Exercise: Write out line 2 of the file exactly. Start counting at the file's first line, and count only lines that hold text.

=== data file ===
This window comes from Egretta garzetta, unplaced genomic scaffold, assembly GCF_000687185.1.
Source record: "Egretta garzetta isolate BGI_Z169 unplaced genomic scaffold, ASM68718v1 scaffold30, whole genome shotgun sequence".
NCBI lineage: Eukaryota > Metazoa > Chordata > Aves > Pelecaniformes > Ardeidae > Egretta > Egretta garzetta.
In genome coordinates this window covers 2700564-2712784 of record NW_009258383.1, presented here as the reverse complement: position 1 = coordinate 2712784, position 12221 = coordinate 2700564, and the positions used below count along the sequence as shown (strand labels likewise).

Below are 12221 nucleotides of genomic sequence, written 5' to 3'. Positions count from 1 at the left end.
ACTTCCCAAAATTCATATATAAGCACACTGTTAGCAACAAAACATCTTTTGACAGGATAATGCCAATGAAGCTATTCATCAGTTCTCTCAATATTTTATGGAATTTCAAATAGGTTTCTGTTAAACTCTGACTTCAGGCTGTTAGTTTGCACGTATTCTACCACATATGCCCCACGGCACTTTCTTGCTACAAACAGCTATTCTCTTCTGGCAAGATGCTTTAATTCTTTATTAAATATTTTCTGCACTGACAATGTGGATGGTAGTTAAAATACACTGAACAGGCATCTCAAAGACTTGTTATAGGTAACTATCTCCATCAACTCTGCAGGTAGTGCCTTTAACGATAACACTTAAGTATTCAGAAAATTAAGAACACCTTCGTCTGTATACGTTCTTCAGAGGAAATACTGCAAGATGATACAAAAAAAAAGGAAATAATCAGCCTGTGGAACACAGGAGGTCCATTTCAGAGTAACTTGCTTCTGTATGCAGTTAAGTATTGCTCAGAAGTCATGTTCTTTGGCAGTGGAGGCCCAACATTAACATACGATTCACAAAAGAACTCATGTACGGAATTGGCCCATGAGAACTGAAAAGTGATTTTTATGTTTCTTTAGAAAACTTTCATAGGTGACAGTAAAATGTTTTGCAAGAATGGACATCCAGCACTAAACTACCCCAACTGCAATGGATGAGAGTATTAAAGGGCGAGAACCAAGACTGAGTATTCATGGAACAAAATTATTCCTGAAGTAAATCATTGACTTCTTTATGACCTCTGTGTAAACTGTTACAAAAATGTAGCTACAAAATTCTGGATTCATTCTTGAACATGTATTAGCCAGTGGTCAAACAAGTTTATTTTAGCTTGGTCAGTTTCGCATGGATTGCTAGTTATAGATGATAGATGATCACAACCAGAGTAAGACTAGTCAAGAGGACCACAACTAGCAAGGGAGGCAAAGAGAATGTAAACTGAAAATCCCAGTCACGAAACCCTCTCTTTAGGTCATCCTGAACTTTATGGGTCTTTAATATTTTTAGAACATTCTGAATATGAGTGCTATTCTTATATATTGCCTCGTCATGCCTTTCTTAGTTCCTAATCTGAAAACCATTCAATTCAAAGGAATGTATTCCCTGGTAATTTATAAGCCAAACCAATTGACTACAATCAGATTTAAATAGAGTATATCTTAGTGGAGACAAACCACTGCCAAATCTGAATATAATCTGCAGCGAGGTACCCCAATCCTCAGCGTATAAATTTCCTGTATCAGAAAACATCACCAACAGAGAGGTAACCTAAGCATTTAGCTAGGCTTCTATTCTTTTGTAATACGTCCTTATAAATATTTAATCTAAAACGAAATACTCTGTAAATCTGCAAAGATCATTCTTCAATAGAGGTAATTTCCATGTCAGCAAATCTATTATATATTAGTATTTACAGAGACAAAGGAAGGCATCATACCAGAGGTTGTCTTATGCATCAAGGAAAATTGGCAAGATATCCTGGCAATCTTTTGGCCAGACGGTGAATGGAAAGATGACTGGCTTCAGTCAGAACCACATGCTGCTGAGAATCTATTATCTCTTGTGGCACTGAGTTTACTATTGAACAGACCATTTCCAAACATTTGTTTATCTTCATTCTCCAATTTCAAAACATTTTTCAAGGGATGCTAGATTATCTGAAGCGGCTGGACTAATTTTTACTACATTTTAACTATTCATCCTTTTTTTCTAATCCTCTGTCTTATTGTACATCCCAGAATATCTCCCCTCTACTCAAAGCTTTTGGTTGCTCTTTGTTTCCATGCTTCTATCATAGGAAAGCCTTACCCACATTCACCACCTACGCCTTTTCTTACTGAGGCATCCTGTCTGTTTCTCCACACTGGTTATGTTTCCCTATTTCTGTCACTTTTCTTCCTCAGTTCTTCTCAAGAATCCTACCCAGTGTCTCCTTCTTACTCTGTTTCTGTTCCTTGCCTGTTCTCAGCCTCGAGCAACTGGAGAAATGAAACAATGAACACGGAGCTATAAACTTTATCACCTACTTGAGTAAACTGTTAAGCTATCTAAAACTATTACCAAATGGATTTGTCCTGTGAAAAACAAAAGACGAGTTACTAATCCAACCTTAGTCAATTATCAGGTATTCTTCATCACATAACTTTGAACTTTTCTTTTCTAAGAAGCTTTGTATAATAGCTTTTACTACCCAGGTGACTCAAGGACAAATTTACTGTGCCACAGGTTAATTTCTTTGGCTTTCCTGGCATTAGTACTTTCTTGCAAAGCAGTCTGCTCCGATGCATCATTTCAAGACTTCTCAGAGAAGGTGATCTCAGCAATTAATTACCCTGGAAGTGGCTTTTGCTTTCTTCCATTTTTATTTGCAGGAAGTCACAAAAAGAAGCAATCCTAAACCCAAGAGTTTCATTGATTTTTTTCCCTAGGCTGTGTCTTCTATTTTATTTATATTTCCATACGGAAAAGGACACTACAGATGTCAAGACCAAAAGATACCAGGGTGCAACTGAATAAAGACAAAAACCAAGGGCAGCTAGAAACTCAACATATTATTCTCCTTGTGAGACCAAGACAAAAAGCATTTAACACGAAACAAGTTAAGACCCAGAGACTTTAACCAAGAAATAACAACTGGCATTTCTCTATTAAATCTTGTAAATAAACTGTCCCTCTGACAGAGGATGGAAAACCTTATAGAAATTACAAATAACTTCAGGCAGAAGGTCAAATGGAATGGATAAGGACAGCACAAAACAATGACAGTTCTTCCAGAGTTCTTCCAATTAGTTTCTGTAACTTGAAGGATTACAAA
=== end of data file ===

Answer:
Source record: "Egretta garzetta isolate BGI_Z169 unplaced genomic scaffold, ASM68718v1 scaffold30, whole genome shotgun sequence".